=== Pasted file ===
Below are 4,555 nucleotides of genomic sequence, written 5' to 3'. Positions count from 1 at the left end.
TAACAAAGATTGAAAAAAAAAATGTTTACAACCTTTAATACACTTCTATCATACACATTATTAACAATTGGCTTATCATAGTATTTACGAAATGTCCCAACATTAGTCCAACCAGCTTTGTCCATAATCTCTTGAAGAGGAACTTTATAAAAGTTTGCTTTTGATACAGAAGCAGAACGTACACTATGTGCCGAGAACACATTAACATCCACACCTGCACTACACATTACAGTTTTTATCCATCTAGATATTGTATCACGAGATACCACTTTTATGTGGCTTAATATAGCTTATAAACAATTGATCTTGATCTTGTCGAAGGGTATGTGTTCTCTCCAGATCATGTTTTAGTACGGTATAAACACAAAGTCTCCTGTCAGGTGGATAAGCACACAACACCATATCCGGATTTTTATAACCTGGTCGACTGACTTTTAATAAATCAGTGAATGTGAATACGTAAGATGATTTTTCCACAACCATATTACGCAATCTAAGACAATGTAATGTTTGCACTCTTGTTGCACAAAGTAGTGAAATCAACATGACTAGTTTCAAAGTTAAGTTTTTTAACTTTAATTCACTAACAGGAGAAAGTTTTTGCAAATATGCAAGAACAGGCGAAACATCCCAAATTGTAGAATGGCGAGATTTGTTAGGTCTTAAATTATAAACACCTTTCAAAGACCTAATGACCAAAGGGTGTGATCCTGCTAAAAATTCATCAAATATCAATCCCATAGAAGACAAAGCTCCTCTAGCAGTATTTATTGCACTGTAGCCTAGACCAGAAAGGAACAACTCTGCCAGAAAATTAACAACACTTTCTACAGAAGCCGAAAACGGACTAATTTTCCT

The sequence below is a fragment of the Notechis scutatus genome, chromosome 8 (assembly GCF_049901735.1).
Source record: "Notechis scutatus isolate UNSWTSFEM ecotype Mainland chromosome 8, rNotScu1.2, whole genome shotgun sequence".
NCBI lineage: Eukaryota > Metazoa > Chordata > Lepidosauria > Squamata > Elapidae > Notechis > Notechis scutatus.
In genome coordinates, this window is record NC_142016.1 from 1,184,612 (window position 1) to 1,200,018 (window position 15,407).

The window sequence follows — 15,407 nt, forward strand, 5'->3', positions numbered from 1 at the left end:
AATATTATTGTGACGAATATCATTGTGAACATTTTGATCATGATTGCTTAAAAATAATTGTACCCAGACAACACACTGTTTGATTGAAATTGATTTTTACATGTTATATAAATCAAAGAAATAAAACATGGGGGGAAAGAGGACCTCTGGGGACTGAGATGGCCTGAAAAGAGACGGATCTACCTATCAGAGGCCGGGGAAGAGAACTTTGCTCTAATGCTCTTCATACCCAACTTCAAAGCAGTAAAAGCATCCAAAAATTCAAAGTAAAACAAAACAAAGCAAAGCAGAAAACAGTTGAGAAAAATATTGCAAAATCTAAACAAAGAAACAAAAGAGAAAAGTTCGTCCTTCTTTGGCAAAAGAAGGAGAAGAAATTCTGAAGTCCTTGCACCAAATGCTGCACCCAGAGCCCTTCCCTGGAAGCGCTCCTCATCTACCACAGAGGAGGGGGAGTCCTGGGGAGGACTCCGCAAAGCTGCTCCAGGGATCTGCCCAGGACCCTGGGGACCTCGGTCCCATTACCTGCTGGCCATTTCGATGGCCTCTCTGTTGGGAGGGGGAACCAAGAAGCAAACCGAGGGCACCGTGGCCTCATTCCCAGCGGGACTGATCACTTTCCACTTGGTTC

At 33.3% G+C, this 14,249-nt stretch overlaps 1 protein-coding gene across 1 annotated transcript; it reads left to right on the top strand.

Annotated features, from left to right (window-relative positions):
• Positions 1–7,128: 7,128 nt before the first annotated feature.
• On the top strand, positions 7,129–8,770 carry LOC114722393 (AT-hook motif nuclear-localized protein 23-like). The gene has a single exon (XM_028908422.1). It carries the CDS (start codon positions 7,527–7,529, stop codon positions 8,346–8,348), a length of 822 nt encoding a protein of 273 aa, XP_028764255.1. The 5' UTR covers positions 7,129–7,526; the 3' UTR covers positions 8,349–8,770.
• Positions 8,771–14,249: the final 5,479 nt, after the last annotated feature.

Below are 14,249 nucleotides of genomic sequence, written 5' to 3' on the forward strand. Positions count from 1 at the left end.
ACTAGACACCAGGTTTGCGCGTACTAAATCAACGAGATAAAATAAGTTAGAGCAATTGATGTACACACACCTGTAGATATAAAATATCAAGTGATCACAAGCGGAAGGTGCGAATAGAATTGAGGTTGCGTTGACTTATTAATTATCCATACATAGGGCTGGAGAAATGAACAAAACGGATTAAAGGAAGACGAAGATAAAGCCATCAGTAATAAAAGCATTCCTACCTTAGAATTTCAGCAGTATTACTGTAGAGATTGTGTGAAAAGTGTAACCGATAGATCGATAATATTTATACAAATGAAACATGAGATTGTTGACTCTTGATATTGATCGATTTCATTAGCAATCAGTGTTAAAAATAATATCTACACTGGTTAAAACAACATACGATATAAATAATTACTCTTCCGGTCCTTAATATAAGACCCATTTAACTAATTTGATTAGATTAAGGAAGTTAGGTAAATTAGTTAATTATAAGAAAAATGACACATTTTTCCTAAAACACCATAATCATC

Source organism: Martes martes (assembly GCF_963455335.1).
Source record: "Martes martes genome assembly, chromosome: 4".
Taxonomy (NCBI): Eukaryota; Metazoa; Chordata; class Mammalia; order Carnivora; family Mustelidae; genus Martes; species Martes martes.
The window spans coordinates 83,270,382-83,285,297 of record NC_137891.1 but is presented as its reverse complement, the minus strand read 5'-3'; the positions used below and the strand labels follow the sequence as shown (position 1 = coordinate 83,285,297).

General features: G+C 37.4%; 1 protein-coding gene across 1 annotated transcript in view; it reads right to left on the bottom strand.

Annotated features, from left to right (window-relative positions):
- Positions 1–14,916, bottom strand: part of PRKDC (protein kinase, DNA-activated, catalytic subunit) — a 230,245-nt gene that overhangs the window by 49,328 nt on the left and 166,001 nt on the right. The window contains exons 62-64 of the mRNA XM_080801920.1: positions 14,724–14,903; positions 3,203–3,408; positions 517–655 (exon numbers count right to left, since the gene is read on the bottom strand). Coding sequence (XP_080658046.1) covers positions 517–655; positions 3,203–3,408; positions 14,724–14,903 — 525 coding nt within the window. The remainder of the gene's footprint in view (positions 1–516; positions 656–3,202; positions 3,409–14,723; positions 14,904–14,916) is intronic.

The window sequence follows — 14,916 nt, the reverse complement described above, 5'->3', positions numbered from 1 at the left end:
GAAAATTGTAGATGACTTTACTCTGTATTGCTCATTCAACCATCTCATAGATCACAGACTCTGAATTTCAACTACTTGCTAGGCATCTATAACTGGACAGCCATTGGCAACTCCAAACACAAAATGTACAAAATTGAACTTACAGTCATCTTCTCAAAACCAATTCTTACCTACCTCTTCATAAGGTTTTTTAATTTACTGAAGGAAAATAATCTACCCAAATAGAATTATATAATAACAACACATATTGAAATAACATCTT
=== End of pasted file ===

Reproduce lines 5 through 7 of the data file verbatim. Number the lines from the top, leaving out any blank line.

NCBI lineage: Eukaryota > Metazoa > Chordata > Lepidosauria > Squamata > Elapidae > Notechis > Notechis scutatus.
In genome coordinates, this window is record NC_142016.1 from 1,184,612 (window position 1) to 1,200,018 (window position 15,407).

The window sequence follows — 15,407 nt, forward strand, 5'->3', positions numbered from 1 at the left end: